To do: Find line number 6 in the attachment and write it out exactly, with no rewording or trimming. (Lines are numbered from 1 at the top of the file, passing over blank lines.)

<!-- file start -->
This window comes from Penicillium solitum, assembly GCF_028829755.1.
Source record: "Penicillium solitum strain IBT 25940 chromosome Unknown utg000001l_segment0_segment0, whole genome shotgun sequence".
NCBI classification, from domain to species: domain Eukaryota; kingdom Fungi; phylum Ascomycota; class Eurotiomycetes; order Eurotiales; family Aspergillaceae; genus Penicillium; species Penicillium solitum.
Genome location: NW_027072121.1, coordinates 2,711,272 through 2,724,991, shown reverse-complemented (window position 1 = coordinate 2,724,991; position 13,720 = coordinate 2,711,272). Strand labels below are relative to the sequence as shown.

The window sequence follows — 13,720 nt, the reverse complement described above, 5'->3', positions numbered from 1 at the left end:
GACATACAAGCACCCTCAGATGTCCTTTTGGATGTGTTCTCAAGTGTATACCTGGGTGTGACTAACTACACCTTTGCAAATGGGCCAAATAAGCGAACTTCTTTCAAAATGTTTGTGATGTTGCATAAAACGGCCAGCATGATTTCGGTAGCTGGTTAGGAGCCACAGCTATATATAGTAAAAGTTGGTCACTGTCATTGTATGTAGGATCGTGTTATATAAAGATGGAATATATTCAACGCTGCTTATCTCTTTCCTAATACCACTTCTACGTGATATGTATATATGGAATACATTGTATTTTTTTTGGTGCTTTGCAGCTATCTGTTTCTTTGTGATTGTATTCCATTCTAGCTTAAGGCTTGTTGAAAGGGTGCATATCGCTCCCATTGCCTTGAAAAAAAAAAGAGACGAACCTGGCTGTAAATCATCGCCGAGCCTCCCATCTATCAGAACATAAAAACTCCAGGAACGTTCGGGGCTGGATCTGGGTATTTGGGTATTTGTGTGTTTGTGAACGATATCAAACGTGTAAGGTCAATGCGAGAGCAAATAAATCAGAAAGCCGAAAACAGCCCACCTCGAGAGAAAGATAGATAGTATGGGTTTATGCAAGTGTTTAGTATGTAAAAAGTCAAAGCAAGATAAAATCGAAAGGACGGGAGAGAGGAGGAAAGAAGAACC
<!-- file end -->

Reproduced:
GACATACAAGCACCCTCAGATGTCCTTTTGGATGTGTTCTCAAGTGTATACCTGGGTGTGACTAACTACACCTTTGCAAATGGGCCAAATAAGCGAACTTCTTTCAAAATGTTTGTGATGTTGCATAAAACGGCCAGCATGATTTCGGTAGCTGGTTAGGAGCCACAGCTATATATAGTAAAAGTTGGTCACTGTCATTGTATGTAGGATCGTGTTATATAAAGATGGAATATATTCAACGCTGCTTATCTCTTTCCTAATACCACTTCTACGTGATATGTATATATGGAATACATTGTATTTTTTTTGGTGCTTTGCAGCTATCTGTTTCTTTGTGATTGTATTCCATTCTAGCTTAAGGCTTGTTGAAAGGGTGCATATCGCTCCCATTGCCTTGAAAAAAAAAAGAGACGAACCTGGCTGTAAATCATCGCCGAGCCTCCCATCTATCAGAACATAAAAACTCCAGGAACGTTCGGGGCTGGATCTGGGTATTTGGGTATTTGTGTGTTTGTGAACGATATCAAACGTGTAAGGTCAATGCGAGAGCAAATAAATCAGAAAGCCGAAAACAGCCCACCTCGAGAGAAAGATAGATAGTATGGGTTTATGCAAGTGTTTAGTATGTAAAAAGTCAAAGCAAGATAAAATCGAAAGGACGGGAGAGAGGAGGAAAGAAGAACC